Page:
• ITVI.USA
    15,529.670
    -8.590
    -0.1%
  • OTRI.USA
    25.060
    -0.050
    -0.2%
  • OTVI.USA
    15,490.640
    -7.950
    -0.1%
  • TLT.USA
    2.720
    0.020
    0.7%
  • TSTOPVRPM.ATLPHL
    2.550
    -0.030
    -1.2%
  • TSTOPVRPM.CHIATL
    3.030
    -0.080
    -2.6%
  • TSTOPVRPM.DALLAX
    1.450
    0.150
    11.5%
  • TSTOPVRPM.LAXDAL
    2.910
    -0.030
    -1%
  • TSTOPVRPM.PHLCHI
    1.700
    -0.040
    -2.3%
  • TSTOPVRPM.LAXSEA
    3.020
    -0.010
    -0.3%
  • WAIT.USA
    120.000
    0.000
    0%
  • ITVI.USA
    15,529.670
    -8.590
    -0.1%
  • OTRI.USA
    25.060
    -0.050
    -0.2%
  • OTVI.USA
    15,490.640
    -7.950
    -0.1%
  • TLT.USA
    2.720
    0.020
    0.7%
  • TSTOPVRPM.ATLPHL
    2.550
    -0.030
    -1.2%
  • TSTOPVRPM.CHIATL
    3.030
    -0.080
    -2.6%
  • TSTOPVRPM.DALLAX
    1.450
    0.150
    11.5%
  • TSTOPVRPM.LAXDAL
    2.910
    -0.030
    -1%
  • TSTOPVRPM.PHLCHI
    1.700
    -0.040
    -2.3%
  • TSTOPVRPM.LAXSEA
    3.020
    -0.010
    -0.3%
  • WAIT.USA
    120.000
    0.000
    0%
LogisticsNews

Key 2020 target for Uber Freight already reached: CFO

In brief comments about the future of digital broker Uber Freight, the CFO of the parent company said the division already has hit its year-end targets on cost per load.

At the Citi 2020 Global Technology Virtual Conference held earlier this month, CFO Nelson Chai said Uber Freight has “really improved” its cost-per-load metrics but did not disclose any details.

“The company has done a very good job internally in terms of managing that down, actually achieving what the year-end targets are already,” Chai said in response to a question from Itay Michaeli, the U.S. auto and mobility analyst for Citigroup. 

Uber was reportedly looking for investors for its Freight division earlier this year, though that subject was not part of Chai’s relatively brief remarks. Michaeli did preface his questions by asking how the company views Uber Freight, “balancing growth investments there with the company’s objective of reaching EBITDA profitability at some point next year.”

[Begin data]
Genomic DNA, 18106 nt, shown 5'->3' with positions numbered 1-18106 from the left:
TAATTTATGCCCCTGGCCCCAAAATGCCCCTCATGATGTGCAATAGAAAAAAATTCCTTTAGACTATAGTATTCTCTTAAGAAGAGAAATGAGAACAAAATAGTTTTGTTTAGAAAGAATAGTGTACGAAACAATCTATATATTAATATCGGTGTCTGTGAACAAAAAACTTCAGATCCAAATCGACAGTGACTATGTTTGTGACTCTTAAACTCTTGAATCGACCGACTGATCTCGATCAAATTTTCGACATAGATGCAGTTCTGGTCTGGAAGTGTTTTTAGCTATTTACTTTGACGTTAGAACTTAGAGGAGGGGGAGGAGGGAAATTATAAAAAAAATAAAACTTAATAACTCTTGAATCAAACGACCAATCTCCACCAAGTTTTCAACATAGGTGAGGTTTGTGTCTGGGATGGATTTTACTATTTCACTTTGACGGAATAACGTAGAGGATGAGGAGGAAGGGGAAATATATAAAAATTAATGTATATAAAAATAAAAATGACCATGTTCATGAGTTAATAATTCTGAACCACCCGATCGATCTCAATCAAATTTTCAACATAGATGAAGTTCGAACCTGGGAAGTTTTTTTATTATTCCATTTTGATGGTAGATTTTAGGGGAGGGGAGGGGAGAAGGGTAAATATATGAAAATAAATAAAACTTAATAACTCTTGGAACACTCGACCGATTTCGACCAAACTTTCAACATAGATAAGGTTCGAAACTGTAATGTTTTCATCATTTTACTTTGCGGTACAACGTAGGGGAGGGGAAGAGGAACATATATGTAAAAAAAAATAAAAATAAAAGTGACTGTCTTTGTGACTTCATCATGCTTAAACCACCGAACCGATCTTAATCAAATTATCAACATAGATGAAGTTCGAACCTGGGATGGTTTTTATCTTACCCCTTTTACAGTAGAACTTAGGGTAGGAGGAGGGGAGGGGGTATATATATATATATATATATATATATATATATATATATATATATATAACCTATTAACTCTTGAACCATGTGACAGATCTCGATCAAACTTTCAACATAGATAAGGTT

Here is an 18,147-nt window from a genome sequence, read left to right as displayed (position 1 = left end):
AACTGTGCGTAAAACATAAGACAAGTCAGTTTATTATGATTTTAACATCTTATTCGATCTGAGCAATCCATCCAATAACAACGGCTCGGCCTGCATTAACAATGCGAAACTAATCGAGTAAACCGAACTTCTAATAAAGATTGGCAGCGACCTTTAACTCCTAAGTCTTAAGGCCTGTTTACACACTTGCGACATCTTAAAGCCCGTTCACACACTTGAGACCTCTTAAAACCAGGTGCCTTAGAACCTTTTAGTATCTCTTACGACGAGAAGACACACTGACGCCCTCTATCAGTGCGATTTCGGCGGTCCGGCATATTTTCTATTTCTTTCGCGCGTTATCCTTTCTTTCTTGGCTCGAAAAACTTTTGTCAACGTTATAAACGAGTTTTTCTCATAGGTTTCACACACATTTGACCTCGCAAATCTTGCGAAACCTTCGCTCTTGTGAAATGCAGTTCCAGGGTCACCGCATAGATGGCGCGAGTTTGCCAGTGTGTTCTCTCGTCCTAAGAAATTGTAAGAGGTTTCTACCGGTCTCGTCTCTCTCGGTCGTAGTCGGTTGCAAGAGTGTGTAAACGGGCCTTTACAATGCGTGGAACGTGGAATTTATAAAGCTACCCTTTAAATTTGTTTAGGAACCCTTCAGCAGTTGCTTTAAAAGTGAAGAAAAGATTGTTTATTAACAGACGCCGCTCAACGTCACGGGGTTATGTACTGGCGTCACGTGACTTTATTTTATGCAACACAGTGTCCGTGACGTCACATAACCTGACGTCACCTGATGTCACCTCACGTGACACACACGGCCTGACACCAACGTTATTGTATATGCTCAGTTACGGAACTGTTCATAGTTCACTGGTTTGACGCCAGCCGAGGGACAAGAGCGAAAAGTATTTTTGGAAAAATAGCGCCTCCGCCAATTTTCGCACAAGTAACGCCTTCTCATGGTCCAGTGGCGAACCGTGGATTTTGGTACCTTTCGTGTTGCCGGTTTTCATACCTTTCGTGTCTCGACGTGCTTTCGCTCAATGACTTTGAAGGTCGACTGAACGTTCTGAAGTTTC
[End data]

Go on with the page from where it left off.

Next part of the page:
Chai did seem to suggest there were long-term questions about where Uber Freight fits within the company, which has made it clear that investment in its delivery service — the former Uber Eats that soon will be supplemented by its Postmates acquisition when that closes — is the growth path for Uber along with ride sharing.

“In order to really get towards profitability, you have to have route density and you have to have a good efficient market on both sides of this,” Chai said. “The team has made good progress.”

But he acknowledged that Michaeli was “right to call out the fact that is not a consumer-facing business unlike the other businesses.” 

“Over time, this will be a continued question we’ll have,” Chai said. “The team is making progress today.”

In the company’s most recent earnings report, Uber Freight posted revenue of $211 million in the second quarter. That was up from $167 million in the second quarter of 2019. EBITDA for the segment in the quarter was a loss of $49 million, marking a slight improvement from negative $52 million in 2019’s 2Q. Uber Freight’s EBITDA in the first quarter was negative $64 million.

Chai said Uber Freight would record “a little less” than $1 billion in revenue this year. Revenues last year were $737 million. 

The CFO described the way the trucking market works like this: “You go lock in your enterprise customers upfront, and that gives you scale. And then you make money on the spot. And the challenge right now is there’s a real supply shortage for drivers right now, and so the spot is getting pretty tough. It’s an aging demographic of drivers.”

It’s a market he described as “interesting,” as there is “actually a fair amount of demand and a big supply shortage. And so what that means is that volumes can be very good, but the gross margins are tighter or tougher.

“We think that it can be a big business over time,” Chai said. But he added that Uber will continue to have an “aggressive” internal discussion on Uber Freight. “We like the progress in a very tough market right now.”

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John Kingston

John has an almost 40-year career covering commodities, most of the time at S&P Global Platts. He created the Dated Brent benchmark, now the world’s most important crude oil marker. He was Director of Oil, Director of News, the editor in chief of Platts Oilgram News and the “talking head” for Platts on numerous media outlets, including CNBC, Fox Business and Canada’s BNN. He covered metals before joining Platts and then spent a year running Platts’ metals business as well. He was awarded the International Association of Energy Economics Award for Excellence in Written Journalism in 2015. In 2010, he won two Corporate Achievement Awards from McGraw-Hill, an extremely rare accomplishment, one for steering coverage of the BP Deepwater Horizon disaster and the other for the launch of a public affairs television show, Platts Energy Week.

2 Comments

  1. > But he added that Uber will continue to have an “aggressive” internal discussion on Uber Freight.

    What is the benefit of the CFO and CEO continuously hinting that they are thinking about shutting down or selling the freight business? I don’t get their strategy. It must be difficult working at Uber Freight with that going around.

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